SUSAN'S HEART HISTORY 1/5/96

Susan Hattie Steinsapir

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1/5/96 (Andreas)

5th January. Friday morning. Susan had been told that we probably leave for LA by 10 am Friday. But there wasn't an available bed at the UCLA. We would have to wait until a bed became free.

So we sat. Susan looked at e-mail and I packed up her hospital room. I had brought our baggage and left it in the trunk of the car. At 11 am, Susan began napping. Still no bed at UCLA. We waited hour by hour. Normally, visitors are only allowed ten minutes. This is a bit of a flexible rule: the nurses use it to throw people out. They have to watch two patients each, so they appreciate those who take over much of the work: I feed Susan (but that means mostly listening to her complain about the hospital food), help her to the bathroom, fetch this and that, bring her water, cover her up, and so on: its a full time job and that takes the load from the nurse, so they certainly don't mind my being here all the time.

At 3 p.m., Susan began to become nauseated. It was a symptom of her body's chemical imbalances; it got worse and her pulse and blood pressure began to collaspe. Within moments, her room was filled with nurses and doctors and the recusitation equipment. For an hour, she was very close. Her pulse fell to 35 or lower; she was skipping heart beats, her blood pressure wasn't there, she began to pass out. At five or so, she began to stabalize again. Her cardiologist decided to put a cath into her heart to measure cardiac pressure. I held Susan's hand and watched and helped by passing along things. During the procedure, he said that I was the first person hed ever allowed to remain in the room. Susan didn't mind the procedure too much. By this time, Susan was wired for sound: she had tubes in and out of just about everything.

At six p.m., UCLA called and said that a bed was finally available. The ambulance airplane was on its way to Sacramento. During its flight, they called and asked for Susan's weight. The nurses said that I was coming along. They said no. Susan insisted. They asked for my weight. I added that there was about 45 pounds of baggage. After a bit of negotiations, they said that I could accompany, but with only ten pounds of baggage. It meant leaving everything behind. We were ready with only a small bag of things and the laptop. And a framed portrait of Orion, her cat.

At 7:30 p.m., the airplane landed in Sacramento. The ambulance picked up their team and brought them to the hospital. Susan was disconnected from the hospitals ICU monitors and medical pumps and reconnected to the teams portable equipment. She became her own rolling ICU. When everything was tested and ready, we all left: two ambulance people, two air ambulance team, Susan, and me. At the airport, we loaded into a small twin engine plane. It was extremely crowded in the airplane: Susan was constantly watched. She was bundled securely and surrounded by monitors. It was an excellent night for flying: clear sky, no clouds, full moon, no traffic. Susan felt a bit of discomfort, so she was given morphine. She was floating on her own cloud. I sat behind her head and gave her sips of water. With a strong tail wind, we got to LA 30 minutes ahead of schedual. We taxied to a large hanger where the LA ambulance was waiting.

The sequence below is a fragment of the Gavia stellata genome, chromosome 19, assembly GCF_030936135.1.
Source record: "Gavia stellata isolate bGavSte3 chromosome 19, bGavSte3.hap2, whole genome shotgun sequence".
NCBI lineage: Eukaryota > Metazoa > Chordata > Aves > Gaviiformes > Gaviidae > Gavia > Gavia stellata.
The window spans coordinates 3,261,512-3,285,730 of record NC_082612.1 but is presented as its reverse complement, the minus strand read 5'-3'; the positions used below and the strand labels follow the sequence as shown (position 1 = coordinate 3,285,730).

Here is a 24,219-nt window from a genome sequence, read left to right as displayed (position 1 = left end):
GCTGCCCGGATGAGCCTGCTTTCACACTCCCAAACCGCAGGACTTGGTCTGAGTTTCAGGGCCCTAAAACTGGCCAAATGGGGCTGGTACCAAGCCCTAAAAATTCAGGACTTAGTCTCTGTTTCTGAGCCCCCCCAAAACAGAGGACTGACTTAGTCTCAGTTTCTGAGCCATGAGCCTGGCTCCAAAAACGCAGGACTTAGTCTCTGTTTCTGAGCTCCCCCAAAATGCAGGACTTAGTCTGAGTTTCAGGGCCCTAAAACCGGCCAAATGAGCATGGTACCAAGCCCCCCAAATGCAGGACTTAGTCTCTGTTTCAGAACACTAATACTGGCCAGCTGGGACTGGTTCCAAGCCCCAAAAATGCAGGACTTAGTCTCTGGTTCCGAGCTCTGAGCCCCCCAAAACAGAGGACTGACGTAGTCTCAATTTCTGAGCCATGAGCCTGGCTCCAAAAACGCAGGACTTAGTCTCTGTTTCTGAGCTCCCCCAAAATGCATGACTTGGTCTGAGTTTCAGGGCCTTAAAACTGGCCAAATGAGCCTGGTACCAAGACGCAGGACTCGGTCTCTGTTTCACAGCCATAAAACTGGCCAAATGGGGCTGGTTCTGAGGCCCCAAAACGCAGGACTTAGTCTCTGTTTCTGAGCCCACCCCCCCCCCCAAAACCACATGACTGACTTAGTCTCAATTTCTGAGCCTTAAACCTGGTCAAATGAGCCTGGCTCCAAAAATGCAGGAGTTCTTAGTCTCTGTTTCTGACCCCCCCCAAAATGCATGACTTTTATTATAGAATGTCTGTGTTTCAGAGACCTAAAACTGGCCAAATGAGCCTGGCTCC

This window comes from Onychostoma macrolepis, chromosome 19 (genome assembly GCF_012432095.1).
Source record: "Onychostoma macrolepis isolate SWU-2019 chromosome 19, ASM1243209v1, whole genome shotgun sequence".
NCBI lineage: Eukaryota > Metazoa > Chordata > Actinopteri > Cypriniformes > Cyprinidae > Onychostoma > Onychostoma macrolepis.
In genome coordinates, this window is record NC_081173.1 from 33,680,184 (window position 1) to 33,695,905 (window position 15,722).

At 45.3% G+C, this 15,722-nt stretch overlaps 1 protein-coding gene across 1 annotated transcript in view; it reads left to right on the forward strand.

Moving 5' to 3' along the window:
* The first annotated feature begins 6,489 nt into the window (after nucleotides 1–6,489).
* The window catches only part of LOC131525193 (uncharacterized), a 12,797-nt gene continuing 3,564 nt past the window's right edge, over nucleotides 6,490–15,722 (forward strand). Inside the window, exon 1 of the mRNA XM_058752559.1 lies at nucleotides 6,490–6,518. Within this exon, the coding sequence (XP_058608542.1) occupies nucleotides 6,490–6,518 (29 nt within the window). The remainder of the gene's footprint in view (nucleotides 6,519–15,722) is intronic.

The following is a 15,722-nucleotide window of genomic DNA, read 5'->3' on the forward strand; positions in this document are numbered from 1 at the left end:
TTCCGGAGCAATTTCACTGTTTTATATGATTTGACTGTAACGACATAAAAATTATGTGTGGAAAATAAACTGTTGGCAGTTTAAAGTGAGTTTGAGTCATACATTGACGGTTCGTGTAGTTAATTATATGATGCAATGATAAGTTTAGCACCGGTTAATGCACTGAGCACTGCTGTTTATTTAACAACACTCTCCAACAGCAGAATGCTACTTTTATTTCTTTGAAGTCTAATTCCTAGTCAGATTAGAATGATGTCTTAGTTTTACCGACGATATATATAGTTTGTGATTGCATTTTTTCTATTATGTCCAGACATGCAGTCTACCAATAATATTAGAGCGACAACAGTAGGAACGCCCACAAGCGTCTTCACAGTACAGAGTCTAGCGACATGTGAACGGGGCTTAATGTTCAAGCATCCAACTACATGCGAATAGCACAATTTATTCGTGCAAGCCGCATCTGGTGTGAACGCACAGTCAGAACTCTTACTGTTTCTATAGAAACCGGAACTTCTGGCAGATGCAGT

After a short ride, we arrived at UCLA medical center and Susan was brought up to the Cardiac Care Unit (CCU). It makes ICU look like a day care center. At midnight, Susan was inspected and poked and yet more tubes and sensors were added. There is so much telemetry here. Youd need a roadmap to follow all of them. Ive learned to follow the readouts and I keep an eye on things. A cath was put into her bladder; nearly half a liter came out. That relieved the pressure. From 1 am to 3 am, I dozed next to her bed; its four am now, Saturday, and she's asleep and stable. At ten am, there will be another series of inspections and decisions. Ill try to write again tonight.

Susan says many hellos to everyone. As I add each name to her support list, I tell her who it is and she say, oh, yeah, say hey to them... Shes very, very glad to hear from each of you. She says"today was the worst day of my life. Thanks for the prayers and candles: it worked." A little bit ago, she awoke, saw me writing on the laptop and asked if there was a telephone port in the room so that we could connect the laptop. By tomorrow, she'll probably be online again. Can't keep her down... they'll probably have to pry her fingers away from the keyboard as they take her in for her transplant. "no, tell the donor to wait! I have a great pickle recipe!"


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